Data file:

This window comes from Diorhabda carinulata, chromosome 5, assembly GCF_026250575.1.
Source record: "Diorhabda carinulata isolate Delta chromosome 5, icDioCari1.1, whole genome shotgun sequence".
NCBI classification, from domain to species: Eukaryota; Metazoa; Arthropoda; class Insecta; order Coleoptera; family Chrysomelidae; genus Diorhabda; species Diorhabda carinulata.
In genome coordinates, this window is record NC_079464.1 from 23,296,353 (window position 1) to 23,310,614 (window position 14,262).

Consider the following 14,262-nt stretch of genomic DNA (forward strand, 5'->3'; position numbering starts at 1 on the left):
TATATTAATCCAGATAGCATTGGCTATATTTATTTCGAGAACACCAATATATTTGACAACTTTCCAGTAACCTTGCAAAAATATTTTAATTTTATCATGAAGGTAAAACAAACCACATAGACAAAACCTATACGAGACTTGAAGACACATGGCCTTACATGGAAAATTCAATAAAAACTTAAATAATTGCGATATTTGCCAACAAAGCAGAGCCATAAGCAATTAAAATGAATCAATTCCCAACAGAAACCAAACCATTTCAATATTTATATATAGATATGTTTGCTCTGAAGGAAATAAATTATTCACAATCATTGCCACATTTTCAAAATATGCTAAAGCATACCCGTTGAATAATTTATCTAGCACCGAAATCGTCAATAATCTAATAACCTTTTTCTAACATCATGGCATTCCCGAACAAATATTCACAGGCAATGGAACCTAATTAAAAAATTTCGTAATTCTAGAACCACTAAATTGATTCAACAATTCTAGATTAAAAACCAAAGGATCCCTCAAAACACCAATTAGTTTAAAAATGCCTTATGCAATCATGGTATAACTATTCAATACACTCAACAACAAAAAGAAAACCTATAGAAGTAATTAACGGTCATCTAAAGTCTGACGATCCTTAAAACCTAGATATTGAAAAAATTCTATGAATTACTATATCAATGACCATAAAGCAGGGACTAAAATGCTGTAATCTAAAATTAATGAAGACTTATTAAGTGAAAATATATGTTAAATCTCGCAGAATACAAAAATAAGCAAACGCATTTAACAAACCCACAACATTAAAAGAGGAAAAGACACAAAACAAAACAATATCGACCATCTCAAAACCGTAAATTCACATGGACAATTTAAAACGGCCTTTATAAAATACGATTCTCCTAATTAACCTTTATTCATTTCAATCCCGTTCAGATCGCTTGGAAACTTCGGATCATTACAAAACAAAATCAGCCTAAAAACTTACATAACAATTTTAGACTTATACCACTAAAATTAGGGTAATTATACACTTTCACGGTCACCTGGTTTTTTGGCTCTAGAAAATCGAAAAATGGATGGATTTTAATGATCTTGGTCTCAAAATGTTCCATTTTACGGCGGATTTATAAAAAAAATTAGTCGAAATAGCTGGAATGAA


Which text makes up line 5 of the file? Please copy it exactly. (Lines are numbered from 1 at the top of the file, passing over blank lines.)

Consider the following 14,262-nt stretch of genomic DNA (forward strand, 5'->3'; position numbering starts at 1 on the left):